|An adult odd-eyed Van cat, Van region of Turkey, 1973|
|Origin||Lake Van area of Turkey|
|Variety status||Not recognised as a formal breed by any major registry.|
|The Van cat is a landrace, not a formal breed.|
|Domestic cat (Felis catus)|
The Van cat is a distinctive landrace of domestic cat, found mainly in the Lake Van region of eastern Turkey. It is large, all-white, and frequently odd eyed. The naturally occurring Van cat type is popularly believed[weasel words] to be basis of the Turkish Van breed, internationally selectively bred with a more recently developed ruddy colouring pattern on the white, as standardised and recognised by many cat fancier organisations. However, one of the breeds' founders has stated that none of the original cats used to found the formal breed came from the Lake Van area, but other parts of Turkey.:114 The capitalised and run-together term "Turkish Vankedisi" is confusingly used by some organisations as a name for all-white specimens of the formal Turkish Van breed.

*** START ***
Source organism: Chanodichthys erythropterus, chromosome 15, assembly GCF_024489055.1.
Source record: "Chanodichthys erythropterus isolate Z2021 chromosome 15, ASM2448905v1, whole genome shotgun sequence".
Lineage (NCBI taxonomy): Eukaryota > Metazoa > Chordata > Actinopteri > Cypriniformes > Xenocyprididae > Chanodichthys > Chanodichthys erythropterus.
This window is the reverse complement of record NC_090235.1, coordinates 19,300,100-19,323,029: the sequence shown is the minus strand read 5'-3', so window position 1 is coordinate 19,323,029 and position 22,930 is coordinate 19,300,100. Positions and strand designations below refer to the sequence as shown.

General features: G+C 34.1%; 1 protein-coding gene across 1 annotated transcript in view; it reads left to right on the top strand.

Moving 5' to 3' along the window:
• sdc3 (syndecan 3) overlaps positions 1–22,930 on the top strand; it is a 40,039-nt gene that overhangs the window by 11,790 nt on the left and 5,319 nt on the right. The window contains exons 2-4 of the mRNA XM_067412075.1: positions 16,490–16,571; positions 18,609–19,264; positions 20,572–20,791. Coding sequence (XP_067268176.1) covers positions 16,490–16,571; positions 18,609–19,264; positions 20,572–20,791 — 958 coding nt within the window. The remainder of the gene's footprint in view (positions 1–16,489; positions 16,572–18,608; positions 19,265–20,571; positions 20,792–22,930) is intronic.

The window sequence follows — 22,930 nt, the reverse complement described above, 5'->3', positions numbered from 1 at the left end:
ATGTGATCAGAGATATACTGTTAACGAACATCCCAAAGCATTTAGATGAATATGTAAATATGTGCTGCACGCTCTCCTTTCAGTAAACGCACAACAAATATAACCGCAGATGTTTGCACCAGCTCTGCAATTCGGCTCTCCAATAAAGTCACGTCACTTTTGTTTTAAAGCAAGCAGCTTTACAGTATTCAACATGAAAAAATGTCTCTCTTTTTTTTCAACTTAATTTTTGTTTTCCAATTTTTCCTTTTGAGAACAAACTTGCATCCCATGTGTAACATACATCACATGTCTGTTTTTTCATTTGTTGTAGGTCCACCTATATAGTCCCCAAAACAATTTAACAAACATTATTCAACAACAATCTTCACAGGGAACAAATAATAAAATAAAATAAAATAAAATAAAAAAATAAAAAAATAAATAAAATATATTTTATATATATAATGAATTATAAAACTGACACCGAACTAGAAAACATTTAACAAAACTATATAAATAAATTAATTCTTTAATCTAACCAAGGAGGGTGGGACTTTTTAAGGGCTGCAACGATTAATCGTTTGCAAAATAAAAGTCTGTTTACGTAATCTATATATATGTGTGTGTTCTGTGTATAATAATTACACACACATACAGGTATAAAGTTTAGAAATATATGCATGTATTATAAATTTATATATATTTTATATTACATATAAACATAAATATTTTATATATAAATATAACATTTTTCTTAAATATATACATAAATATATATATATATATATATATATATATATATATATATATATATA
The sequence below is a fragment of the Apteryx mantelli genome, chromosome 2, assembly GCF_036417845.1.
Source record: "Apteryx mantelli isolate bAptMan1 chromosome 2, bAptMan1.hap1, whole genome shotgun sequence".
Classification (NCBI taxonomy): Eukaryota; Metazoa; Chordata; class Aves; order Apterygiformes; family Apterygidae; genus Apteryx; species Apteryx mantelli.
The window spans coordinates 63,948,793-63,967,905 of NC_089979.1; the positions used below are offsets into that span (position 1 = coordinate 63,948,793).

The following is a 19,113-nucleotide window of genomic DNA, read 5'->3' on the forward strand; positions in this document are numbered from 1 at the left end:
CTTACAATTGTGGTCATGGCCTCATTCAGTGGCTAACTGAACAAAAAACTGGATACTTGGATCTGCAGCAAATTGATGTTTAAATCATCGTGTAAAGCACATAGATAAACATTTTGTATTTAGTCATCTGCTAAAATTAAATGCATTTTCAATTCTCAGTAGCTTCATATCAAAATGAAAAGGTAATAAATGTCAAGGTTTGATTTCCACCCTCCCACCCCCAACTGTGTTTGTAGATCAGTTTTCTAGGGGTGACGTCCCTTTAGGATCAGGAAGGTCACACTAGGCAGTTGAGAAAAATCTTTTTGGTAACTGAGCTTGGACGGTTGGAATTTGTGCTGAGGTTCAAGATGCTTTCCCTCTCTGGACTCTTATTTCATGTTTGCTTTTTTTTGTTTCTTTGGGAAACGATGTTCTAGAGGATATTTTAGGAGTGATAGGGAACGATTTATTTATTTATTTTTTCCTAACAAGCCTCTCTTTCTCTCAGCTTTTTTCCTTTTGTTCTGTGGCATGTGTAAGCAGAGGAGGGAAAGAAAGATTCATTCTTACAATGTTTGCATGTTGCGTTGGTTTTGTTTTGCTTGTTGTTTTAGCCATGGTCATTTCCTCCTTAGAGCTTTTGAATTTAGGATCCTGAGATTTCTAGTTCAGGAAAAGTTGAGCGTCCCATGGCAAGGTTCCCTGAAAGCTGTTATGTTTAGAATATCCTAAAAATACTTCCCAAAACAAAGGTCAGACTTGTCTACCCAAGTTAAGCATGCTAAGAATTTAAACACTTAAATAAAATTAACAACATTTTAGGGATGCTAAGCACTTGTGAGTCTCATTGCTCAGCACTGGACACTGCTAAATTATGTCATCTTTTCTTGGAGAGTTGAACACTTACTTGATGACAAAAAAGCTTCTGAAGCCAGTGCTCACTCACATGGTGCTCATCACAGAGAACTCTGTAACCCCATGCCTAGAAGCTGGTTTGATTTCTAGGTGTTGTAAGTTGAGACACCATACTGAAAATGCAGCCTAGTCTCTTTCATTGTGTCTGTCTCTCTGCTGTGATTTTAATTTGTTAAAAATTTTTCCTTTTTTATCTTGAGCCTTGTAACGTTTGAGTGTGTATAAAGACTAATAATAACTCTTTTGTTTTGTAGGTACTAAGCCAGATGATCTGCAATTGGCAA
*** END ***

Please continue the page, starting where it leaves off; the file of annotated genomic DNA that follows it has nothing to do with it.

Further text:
The Van cat has been reported living in the vicinity of the city of Van for centuries. The landrace is named Van kedi (plural kediler, possessive genitive kedisi) in Turkish, Vana katou or Vana gadou (Վանա կատու) in Armenian, and pisîka Wanê in Kurdish. All of these names literally translate to 'cat of Van' or 'Van cat'. Some sources associate the cat with the Armenian people of the Lake Van area, who have been said to have "revered" the Vana katou.
At the end of the 19th century, Sultan Abdul Hamid II is said to have owned a Van cat, and having one is still seen as a status symbol: a Prime Minister of Turkey received one as a gift, and an ambassador from Greece put himself on a waiting list to get one. Kittens for the breeding center could be purchased for $282 in 2011, and currently the Turkish Ministry of Food, Agriculture and Livestock does not regulate the export of these or any other cats from Turkey.